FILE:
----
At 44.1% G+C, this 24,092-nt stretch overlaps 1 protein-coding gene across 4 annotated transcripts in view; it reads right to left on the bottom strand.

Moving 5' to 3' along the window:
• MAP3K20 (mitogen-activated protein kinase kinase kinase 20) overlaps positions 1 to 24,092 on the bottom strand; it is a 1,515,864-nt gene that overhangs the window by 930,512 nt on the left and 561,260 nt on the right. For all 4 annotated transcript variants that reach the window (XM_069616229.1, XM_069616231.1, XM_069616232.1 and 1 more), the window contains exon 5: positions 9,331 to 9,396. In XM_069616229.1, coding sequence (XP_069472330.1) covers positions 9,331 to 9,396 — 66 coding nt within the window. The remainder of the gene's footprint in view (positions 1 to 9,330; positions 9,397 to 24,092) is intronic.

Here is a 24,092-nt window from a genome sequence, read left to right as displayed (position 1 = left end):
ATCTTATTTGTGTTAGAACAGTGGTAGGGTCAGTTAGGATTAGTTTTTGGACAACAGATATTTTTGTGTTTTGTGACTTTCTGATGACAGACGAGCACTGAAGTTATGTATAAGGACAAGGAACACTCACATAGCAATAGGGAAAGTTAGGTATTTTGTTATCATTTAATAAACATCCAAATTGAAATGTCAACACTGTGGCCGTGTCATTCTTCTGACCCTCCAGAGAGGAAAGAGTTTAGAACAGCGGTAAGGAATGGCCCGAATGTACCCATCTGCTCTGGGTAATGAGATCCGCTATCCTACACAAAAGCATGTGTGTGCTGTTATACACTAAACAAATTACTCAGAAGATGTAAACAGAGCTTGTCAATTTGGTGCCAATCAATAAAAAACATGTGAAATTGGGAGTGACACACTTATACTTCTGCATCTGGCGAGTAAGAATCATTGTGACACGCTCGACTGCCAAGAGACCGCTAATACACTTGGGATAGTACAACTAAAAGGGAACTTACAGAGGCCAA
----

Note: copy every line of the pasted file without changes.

At 44.1% G+C, this 24,092-nt stretch overlaps 1 protein-coding gene across 4 annotated transcripts in view; it reads right to left on the bottom strand.

Moving 5' to 3' along the window:
• MAP3K20 (mitogen-activated protein kinase kinase kinase 20) overlaps positions 1 to 24,092 on the bottom strand; it is a 1,515,864-nt gene that overhangs the window by 930,512 nt on the left and 561,260 nt on the right. For all 4 annotated transcript variants that reach the window (XM_069616229.1, XM_069616231.1, XM_069616232.1 and 1 more), the window contains exon 5: positions 9,331 to 9,396. In XM_069616229.1, coding sequence (XP_069472330.1) covers positions 9,331 to 9,396 — 66 coding nt within the window. The remainder of the gene's footprint in view (positions 1 to 9,330; positions 9,397 to 24,092) is intronic.

Here is a 24,092-nt window from a genome sequence, read left to right as displayed (position 1 = left end):
ATCTTATTTGTGTTAGAACAGTGGTAGGGTCAGTTAGGATTAGTTTTTGGACAACAGATATTTTTGTGTTTTGTGACTTTCTGATGACAGACGAGCACTGAAGTTATGTATAAGGACAAGGAACACTCACATAGCAATAGGGAAAGTTAGGTATTTTGTTATCATTTAATAAACATCCAAATTGAAATGTCAACACTGTGGCCGTGTCATTCTTCTGACCCTCCAGAGAGGAAAGAGTTTAGAACAGCGGTAAGGAATGGCCCGAATGTACCCATCTGCTCTGGGTAATGAGATCCGCTATCCTACACAAAAGCATGTGTGTGCTGTTATACACTAAACAAATTACTCAGAAGATGTAAACAGAGCTTGTCAATTTGGTGCCAATCAATAAAAAACATGTGAAATTGGGAGTGACACACTTATACTTCTGCATCTGGCGAGTAAGAATCATTGTGACACGCTCGACTGCCAAGAGACCGCTAATACACTTGGGATAGTACAACTAAAAGGGAACTTACAGAGGCCAA